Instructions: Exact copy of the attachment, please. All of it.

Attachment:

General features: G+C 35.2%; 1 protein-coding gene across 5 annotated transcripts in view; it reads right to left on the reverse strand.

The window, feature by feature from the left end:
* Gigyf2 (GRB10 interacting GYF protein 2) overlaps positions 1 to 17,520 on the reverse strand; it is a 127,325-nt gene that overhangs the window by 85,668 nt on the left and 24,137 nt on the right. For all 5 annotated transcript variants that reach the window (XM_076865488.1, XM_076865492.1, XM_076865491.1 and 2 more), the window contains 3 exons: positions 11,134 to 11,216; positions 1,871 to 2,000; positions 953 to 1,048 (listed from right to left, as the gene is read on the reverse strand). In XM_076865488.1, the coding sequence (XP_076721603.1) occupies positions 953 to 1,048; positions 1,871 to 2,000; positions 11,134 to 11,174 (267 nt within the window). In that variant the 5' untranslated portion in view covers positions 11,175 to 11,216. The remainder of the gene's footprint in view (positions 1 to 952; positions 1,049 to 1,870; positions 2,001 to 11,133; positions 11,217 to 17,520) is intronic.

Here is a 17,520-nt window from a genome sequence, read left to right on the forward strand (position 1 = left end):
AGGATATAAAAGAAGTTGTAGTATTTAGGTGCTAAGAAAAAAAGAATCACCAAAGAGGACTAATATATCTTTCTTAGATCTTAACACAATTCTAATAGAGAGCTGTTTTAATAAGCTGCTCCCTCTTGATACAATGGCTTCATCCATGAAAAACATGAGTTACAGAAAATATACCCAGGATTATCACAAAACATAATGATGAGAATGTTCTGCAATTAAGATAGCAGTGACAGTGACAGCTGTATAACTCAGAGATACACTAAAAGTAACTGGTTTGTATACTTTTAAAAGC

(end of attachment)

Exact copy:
General features: G+C 35.2%; 1 protein-coding gene across 5 annotated transcripts in view; it reads right to left on the reverse strand.

The window, feature by feature from the left end:
* Gigyf2 (GRB10 interacting GYF protein 2) overlaps positions 1 to 17,520 on the reverse strand; it is a 127,325-nt gene that overhangs the window by 85,668 nt on the left and 24,137 nt on the right. For all 5 annotated transcript variants that reach the window (XM_076865488.1, XM_076865492.1, XM_076865491.1 and 2 more), the window contains 3 exons: positions 11,134 to 11,216; positions 1,871 to 2,000; positions 953 to 1,048 (listed from right to left, as the gene is read on the reverse strand). In XM_076865488.1, the coding sequence (XP_076721603.1) occupies positions 953 to 1,048; positions 1,871 to 2,000; positions 11,134 to 11,174 (267 nt within the window). In that variant the 5' untranslated portion in view covers positions 11,175 to 11,216. The remainder of the gene's footprint in view (positions 1 to 952; positions 1,049 to 1,870; positions 2,001 to 11,133; positions 11,217 to 17,520) is intronic.

Here is a 17,520-nt window from a genome sequence, read left to right on the forward strand (position 1 = left end):
AGGATATAAAAGAAGTTGTAGTATTTAGGTGCTAAGAAAAAAAGAATCACCAAAGAGGACTAATATATCTTTCTTAGATCTTAACACAATTCTAATAGAGAGCTGTTTTAATAAGCTGCTCCCTCTTGATACAATGGCTTCATCCATGAAAAACATGAGTTACAGAAAATATACCCAGGATTATCACAAAACATAATGATGAGAATGTTCTGCAATTAAGATAGCAGTGACAGTGACAGCTGTATAACTCAGAGATACACTAAAAGTAACTGGTTTGTATACTTTTAAAAGC